When I was a young person, one of my mentors told me, “If you want to get something done, ask someone who’s already busy to do it.” This seemed counter-intuitive or even ridiculous to me then. Today, while I can’t explain why it works, experience has, indeed, taught me that people who are already getting a lot done seem to be most able to do more.
In a recent study of college students, it was revealed that students who worked a part-time job up to 20 hours per week in addition to their coursework actually performed better and got higher grades than their fellow students who didn’t work at all. There is something about having a lot to do that forces us to both prioritize and focus.
Success is a result of not only doing things right but also doing the right things. People who write things down, keep a detailed calendar, and organize their time function at a higher level while producing more and better results. In much the same way that organized investors get better returns on their money, organized people get better results from their time.
I have written 30 books having sold in excess of 10 million copies. In each of my books, as well as in all of these weekly columns, I provide my contact information. People from around the world call or email me about a variety of questions involving success. Among the most frequently-asked questions I receive is, “How do you get so much done?” I have no definitive answer other than my time is very well organized by an efficient and effective team of professionals.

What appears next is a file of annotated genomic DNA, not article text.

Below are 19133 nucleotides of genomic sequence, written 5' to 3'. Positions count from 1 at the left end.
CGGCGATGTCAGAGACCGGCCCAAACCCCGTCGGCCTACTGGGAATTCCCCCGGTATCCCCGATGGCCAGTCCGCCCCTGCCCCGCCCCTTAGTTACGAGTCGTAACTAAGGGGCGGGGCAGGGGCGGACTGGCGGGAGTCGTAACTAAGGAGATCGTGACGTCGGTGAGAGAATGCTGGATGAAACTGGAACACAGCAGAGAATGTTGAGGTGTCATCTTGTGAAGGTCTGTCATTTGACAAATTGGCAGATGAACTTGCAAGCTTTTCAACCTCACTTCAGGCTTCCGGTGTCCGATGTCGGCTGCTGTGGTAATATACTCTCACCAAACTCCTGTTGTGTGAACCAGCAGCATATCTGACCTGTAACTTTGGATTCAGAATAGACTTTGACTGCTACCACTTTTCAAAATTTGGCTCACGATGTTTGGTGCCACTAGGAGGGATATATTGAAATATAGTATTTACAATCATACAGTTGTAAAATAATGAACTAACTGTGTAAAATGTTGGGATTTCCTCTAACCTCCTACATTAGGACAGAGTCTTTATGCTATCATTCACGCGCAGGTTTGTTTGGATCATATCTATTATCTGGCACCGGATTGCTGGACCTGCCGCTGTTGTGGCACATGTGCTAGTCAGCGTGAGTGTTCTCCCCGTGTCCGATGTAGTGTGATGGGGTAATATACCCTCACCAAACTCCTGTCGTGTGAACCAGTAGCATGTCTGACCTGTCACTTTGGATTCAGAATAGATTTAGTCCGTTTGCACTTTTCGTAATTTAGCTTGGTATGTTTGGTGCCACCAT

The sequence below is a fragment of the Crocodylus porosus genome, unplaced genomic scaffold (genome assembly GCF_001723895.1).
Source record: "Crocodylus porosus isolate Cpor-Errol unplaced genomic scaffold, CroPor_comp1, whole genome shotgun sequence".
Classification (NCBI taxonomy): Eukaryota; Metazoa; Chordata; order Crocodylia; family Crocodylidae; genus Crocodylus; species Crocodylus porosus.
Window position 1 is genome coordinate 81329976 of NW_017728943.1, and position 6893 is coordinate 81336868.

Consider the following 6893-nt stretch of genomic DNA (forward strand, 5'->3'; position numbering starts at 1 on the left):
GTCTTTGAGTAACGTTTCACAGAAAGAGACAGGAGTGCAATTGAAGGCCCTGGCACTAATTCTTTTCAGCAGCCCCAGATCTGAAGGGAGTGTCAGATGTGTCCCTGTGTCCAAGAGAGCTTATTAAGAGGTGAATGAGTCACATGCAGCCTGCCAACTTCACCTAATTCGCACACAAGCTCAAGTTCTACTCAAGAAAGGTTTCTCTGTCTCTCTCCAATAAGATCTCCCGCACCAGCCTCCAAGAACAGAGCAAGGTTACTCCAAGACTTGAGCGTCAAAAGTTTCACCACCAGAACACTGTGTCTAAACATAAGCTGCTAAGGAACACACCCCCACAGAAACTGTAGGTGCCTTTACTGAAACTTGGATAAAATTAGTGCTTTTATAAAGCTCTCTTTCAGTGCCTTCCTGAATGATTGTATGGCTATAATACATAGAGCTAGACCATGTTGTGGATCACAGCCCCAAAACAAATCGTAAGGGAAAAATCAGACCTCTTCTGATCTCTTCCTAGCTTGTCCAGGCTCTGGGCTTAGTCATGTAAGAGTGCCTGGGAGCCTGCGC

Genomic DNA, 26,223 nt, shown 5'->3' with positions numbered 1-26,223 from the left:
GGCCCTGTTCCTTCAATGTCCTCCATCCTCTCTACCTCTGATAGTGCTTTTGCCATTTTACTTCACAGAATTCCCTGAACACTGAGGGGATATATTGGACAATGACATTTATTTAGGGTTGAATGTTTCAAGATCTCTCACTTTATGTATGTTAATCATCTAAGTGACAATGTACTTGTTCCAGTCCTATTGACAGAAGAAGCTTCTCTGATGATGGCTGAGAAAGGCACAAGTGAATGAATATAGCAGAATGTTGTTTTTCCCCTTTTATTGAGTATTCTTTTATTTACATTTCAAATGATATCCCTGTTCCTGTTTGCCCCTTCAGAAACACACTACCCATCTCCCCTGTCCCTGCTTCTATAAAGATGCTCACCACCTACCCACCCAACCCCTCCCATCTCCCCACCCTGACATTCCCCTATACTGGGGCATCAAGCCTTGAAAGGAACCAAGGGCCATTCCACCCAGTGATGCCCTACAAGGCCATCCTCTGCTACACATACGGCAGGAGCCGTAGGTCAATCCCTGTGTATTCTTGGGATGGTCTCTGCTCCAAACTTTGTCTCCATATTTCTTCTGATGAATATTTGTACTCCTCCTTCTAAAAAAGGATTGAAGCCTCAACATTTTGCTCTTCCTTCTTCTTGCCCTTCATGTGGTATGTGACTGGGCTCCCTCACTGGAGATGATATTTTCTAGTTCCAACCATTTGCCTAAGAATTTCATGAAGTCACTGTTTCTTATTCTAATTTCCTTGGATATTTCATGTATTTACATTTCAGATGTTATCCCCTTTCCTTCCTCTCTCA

All of my books and these weekly columns, including the words you are reading now, are typed, proofed, and edited by my colleague, Dorothy Thompson. In addition to being the best grammarian and editor in the publishing industry, Dorothy manages my calendar, correspondence, and daily activities. Recently, due to some family health issues and the holiday season, Dorothy was out of the office for almost a full month, only coming in a few hours each week to deal with the most critical matters.
Ironically, we found that when she returned to the office full-time, we were amazingly caught up with all of our tasks, duties, and responsibilities. Without fully intending to do so, we had organized the most critical elements of our work into the most productive activities surrounding those few hours that Dorothy and I could work together.
Unlike most people, as a blind person myself, having my team around me is not simply a convenience. It is a necessity. To this end, my blindness has probably made me more efficient and effective.
I believe each of us can do more with less if we will just focus on the priorities and the possibilities.
As you go through your day today, maximize your minutes with the activities that matter.
Today’s the day!
Jim Stovall is the president of Narrative Television Network, as well as a published author of many books including The Ultimate Gift. He is also a columnist and motivational speaker. He may be reached at www.JimStovall.com.